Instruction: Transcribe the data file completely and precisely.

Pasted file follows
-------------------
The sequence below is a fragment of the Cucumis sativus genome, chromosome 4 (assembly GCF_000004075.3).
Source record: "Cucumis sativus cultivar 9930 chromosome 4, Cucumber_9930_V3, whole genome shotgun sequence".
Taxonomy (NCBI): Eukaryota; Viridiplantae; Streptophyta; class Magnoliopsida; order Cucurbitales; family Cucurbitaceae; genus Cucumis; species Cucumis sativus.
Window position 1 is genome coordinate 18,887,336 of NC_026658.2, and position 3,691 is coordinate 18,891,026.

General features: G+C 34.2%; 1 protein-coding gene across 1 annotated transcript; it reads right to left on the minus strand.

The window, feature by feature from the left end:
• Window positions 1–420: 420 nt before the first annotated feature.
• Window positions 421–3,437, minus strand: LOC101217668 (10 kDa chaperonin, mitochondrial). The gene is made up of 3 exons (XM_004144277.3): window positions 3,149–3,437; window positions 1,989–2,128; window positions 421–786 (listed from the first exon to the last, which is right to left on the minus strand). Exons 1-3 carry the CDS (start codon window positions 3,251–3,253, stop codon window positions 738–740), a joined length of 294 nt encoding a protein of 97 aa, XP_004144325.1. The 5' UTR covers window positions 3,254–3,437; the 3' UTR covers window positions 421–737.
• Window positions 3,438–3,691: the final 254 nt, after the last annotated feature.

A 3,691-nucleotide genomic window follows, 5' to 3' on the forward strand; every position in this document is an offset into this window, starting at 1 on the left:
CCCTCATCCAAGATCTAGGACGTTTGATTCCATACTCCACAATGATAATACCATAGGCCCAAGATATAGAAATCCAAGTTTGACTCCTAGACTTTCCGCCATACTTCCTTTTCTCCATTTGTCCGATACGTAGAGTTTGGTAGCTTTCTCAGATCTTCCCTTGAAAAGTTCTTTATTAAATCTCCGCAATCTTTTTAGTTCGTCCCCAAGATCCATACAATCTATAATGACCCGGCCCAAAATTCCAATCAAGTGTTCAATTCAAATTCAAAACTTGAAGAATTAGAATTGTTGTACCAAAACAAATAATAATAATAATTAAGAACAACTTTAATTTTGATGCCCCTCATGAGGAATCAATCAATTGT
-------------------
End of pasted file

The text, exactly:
The sequence below is a fragment of the Cucumis sativus genome, chromosome 4 (assembly GCF_000004075.3).
Source record: "Cucumis sativus cultivar 9930 chromosome 4, Cucumber_9930_V3, whole genome shotgun sequence".
Taxonomy (NCBI): Eukaryota; Viridiplantae; Streptophyta; class Magnoliopsida; order Cucurbitales; family Cucurbitaceae; genus Cucumis; species Cucumis sativus.
Window position 1 is genome coordinate 18,887,336 of NC_026658.2, and position 3,691 is coordinate 18,891,026.

General features: G+C 34.2%; 1 protein-coding gene across 1 annotated transcript; it reads right to left on the minus strand.

The window, feature by feature from the left end:
• Window positions 1–420: 420 nt before the first annotated feature.
• Window positions 421–3,437, minus strand: LOC101217668 (10 kDa chaperonin, mitochondrial). The gene is made up of 3 exons (XM_004144277.3): window positions 3,149–3,437; window positions 1,989–2,128; window positions 421–786 (listed from the first exon to the last, which is right to left on the minus strand). Exons 1-3 carry the CDS (start codon window positions 3,251–3,253, stop codon window positions 738–740), a joined length of 294 nt encoding a protein of 97 aa, XP_004144325.1. The 5' UTR covers window positions 3,254–3,437; the 3' UTR covers window positions 421–737.
• Window positions 3,438–3,691: the final 254 nt, after the last annotated feature.

A 3,691-nucleotide genomic window follows, 5' to 3' on the forward strand; every position in this document is an offset into this window, starting at 1 on the left:
CCCTCATCCAAGATCTAGGACGTTTGATTCCATACTCCACAATGATAATACCATAGGCCCAAGATATAGAAATCCAAGTTTGACTCCTAGACTTTCCGCCATACTTCCTTTTCTCCATTTGTCCGATACGTAGAGTTTGGTAGCTTTCTCAGATCTTCCCTTGAAAAGTTCTTTATTAAATCTCCGCAATCTTTTTAGTTCGTCCCCAAGATCCATACAATCTATAATGACCCGGCCCAAAATTCCAATCAAGTGTTCAATTCAAATTCAAAACTTGAAGAATTAGAATTGTTGTACCAAAACAAATAATAATAATAATTAAGAACAACTTTAATTTTGATGCCCCTCATGAGGAATCAATCAATTGT